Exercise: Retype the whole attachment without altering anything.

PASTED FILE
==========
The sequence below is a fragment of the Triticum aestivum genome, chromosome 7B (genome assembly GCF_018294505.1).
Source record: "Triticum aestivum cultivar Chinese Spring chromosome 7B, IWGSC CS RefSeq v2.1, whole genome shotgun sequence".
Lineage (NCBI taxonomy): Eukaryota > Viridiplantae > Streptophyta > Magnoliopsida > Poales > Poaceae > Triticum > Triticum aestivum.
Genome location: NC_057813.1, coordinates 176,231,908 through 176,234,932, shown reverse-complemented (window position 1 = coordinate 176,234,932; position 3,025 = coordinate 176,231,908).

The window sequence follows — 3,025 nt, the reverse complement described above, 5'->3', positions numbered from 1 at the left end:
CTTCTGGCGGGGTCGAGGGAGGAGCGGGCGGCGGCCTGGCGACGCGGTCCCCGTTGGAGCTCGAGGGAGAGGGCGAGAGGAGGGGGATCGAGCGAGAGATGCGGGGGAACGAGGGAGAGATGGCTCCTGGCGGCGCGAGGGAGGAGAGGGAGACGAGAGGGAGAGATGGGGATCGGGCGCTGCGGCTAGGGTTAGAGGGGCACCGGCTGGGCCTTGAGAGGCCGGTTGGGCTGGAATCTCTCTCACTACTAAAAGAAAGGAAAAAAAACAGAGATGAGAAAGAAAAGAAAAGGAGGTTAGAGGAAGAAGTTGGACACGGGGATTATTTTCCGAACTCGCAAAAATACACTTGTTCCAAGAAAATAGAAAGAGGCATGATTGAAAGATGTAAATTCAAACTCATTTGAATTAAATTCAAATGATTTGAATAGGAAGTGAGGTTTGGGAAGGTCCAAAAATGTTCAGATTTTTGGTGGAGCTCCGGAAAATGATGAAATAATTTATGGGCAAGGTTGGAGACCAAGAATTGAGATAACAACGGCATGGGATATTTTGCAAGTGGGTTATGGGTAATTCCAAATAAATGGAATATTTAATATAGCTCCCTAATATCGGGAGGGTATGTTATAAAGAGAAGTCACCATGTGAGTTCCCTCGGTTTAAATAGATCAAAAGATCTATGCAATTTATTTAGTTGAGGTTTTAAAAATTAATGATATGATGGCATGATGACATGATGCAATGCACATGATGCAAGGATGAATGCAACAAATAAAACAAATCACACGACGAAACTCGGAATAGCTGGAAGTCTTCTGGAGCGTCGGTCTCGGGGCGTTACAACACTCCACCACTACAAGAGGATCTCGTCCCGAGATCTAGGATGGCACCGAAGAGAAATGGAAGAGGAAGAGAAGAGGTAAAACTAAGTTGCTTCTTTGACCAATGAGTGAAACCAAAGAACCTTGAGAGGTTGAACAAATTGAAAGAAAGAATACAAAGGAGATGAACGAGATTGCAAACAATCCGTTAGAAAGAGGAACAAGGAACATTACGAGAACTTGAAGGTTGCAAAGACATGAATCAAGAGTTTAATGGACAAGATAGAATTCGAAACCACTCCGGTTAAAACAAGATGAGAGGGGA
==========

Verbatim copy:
The sequence below is a fragment of the Triticum aestivum genome, chromosome 7B (genome assembly GCF_018294505.1).
Source record: "Triticum aestivum cultivar Chinese Spring chromosome 7B, IWGSC CS RefSeq v2.1, whole genome shotgun sequence".
Lineage (NCBI taxonomy): Eukaryota > Viridiplantae > Streptophyta > Magnoliopsida > Poales > Poaceae > Triticum > Triticum aestivum.
Genome location: NC_057813.1, coordinates 176,231,908 through 176,234,932, shown reverse-complemented (window position 1 = coordinate 176,234,932; position 3,025 = coordinate 176,231,908).

The window sequence follows — 3,025 nt, the reverse complement described above, 5'->3', positions numbered from 1 at the left end:
CTTCTGGCGGGGTCGAGGGAGGAGCGGGCGGCGGCCTGGCGACGCGGTCCCCGTTGGAGCTCGAGGGAGAGGGCGAGAGGAGGGGGATCGAGCGAGAGATGCGGGGGAACGAGGGAGAGATGGCTCCTGGCGGCGCGAGGGAGGAGAGGGAGACGAGAGGGAGAGATGGGGATCGGGCGCTGCGGCTAGGGTTAGAGGGGCACCGGCTGGGCCTTGAGAGGCCGGTTGGGCTGGAATCTCTCTCACTACTAAAAGAAAGGAAAAAAAACAGAGATGAGAAAGAAAAGAAAAGGAGGTTAGAGGAAGAAGTTGGACACGGGGATTATTTTCCGAACTCGCAAAAATACACTTGTTCCAAGAAAATAGAAAGAGGCATGATTGAAAGATGTAAATTCAAACTCATTTGAATTAAATTCAAATGATTTGAATAGGAAGTGAGGTTTGGGAAGGTCCAAAAATGTTCAGATTTTTGGTGGAGCTCCGGAAAATGATGAAATAATTTATGGGCAAGGTTGGAGACCAAGAATTGAGATAACAACGGCATGGGATATTTTGCAAGTGGGTTATGGGTAATTCCAAATAAATGGAATATTTAATATAGCTCCCTAATATCGGGAGGGTATGTTATAAAGAGAAGTCACCATGTGAGTTCCCTCGGTTTAAATAGATCAAAAGATCTATGCAATTTATTTAGTTGAGGTTTTAAAAATTAATGATATGATGGCATGATGACATGATGCAATGCACATGATGCAAGGATGAATGCAACAAATAAAACAAATCACACGACGAAACTCGGAATAGCTGGAAGTCTTCTGGAGCGTCGGTCTCGGGGCGTTACAACACTCCACCACTACAAGAGGATCTCGTCCCGAGATCTAGGATGGCACCGAAGAGAAATGGAAGAGGAAGAGAAGAGGTAAAACTAAGTTGCTTCTTTGACCAATGAGTGAAACCAAAGAACCTTGAGAGGTTGAACAAATTGAAAGAAAGAATACAAAGGAGATGAACGAGATTGCAAACAATCCGTTAGAAAGAGGAACAAGGAACATTACGAGAACTTGAAGGTTGCAAAGACATGAATCAAGAGTTTAATGGACAAGATAGAATTCGAAACCACTCCGGTTAAAACAAGATGAGAGGGGA